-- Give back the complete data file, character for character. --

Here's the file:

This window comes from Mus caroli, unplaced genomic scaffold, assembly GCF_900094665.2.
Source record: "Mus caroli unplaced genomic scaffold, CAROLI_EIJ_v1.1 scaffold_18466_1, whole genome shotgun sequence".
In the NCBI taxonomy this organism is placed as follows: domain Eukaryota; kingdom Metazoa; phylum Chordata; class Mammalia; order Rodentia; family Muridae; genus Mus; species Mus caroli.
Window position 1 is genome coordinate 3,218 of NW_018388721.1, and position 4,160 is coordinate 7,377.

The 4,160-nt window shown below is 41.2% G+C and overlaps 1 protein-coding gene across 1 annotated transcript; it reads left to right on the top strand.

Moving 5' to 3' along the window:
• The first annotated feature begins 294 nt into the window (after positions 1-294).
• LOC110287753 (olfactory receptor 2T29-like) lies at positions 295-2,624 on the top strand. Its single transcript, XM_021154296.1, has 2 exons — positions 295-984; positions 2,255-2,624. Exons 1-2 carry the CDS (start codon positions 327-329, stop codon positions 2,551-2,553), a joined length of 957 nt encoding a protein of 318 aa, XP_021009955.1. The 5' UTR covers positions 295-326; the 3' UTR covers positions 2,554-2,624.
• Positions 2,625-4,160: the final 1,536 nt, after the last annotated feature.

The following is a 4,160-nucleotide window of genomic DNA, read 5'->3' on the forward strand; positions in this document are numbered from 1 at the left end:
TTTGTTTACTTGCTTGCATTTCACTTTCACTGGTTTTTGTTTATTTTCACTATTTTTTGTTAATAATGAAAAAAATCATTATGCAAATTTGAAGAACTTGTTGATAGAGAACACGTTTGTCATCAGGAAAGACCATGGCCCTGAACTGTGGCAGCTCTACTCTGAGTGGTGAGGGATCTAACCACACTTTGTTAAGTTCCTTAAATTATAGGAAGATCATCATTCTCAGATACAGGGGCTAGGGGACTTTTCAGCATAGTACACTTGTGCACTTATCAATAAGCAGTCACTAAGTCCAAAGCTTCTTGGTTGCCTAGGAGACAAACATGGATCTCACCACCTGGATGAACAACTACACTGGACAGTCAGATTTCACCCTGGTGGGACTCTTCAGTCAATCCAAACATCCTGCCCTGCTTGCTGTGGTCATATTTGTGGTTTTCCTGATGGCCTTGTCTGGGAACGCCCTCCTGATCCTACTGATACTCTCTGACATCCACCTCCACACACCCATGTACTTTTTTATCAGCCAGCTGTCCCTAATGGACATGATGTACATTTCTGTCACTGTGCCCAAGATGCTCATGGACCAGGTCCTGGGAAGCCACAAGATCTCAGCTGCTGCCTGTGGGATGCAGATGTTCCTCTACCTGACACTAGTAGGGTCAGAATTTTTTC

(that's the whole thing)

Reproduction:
This window comes from Mus caroli, unplaced genomic scaffold, assembly GCF_900094665.2.
Source record: "Mus caroli unplaced genomic scaffold, CAROLI_EIJ_v1.1 scaffold_18466_1, whole genome shotgun sequence".
In the NCBI taxonomy this organism is placed as follows: domain Eukaryota; kingdom Metazoa; phylum Chordata; class Mammalia; order Rodentia; family Muridae; genus Mus; species Mus caroli.
Window position 1 is genome coordinate 3,218 of NW_018388721.1, and position 4,160 is coordinate 7,377.

The 4,160-nt window shown below is 41.2% G+C and overlaps 1 protein-coding gene across 1 annotated transcript; it reads left to right on the top strand.

Moving 5' to 3' along the window:
• The first annotated feature begins 294 nt into the window (after positions 1-294).
• LOC110287753 (olfactory receptor 2T29-like) lies at positions 295-2,624 on the top strand. Its single transcript, XM_021154296.1, has 2 exons — positions 295-984; positions 2,255-2,624. Exons 1-2 carry the CDS (start codon positions 327-329, stop codon positions 2,551-2,553), a joined length of 957 nt encoding a protein of 318 aa, XP_021009955.1. The 5' UTR covers positions 295-326; the 3' UTR covers positions 2,554-2,624.
• Positions 2,625-4,160: the final 1,536 nt, after the last annotated feature.

The following is a 4,160-nucleotide window of genomic DNA, read 5'->3' on the forward strand; positions in this document are numbered from 1 at the left end:
TTTGTTTACTTGCTTGCATTTCACTTTCACTGGTTTTTGTTTATTTTCACTATTTTTTGTTAATAATGAAAAAAATCATTATGCAAATTTGAAGAACTTGTTGATAGAGAACACGTTTGTCATCAGGAAAGACCATGGCCCTGAACTGTGGCAGCTCTACTCTGAGTGGTGAGGGATCTAACCACACTTTGTTAAGTTCCTTAAATTATAGGAAGATCATCATTCTCAGATACAGGGGCTAGGGGACTTTTCAGCATAGTACACTTGTGCACTTATCAATAAGCAGTCACTAAGTCCAAAGCTTCTTGGTTGCCTAGGAGACAAACATGGATCTCACCACCTGGATGAACAACTACACTGGACAGTCAGATTTCACCCTGGTGGGACTCTTCAGTCAATCCAAACATCCTGCCCTGCTTGCTGTGGTCATATTTGTGGTTTTCCTGATGGCCTTGTCTGGGAACGCCCTCCTGATCCTACTGATACTCTCTGACATCCACCTCCACACACCCATGTACTTTTTTATCAGCCAGCTGTCCCTAATGGACATGATGTACATTTCTGTCACTGTGCCCAAGATGCTCATGGACCAGGTCCTGGGAAGCCACAAGATCTCAGCTGCTGCCTGTGGGATGCAGATGTTCCTCTACCTGACACTAGTAGGGTCAGAATTTTTTC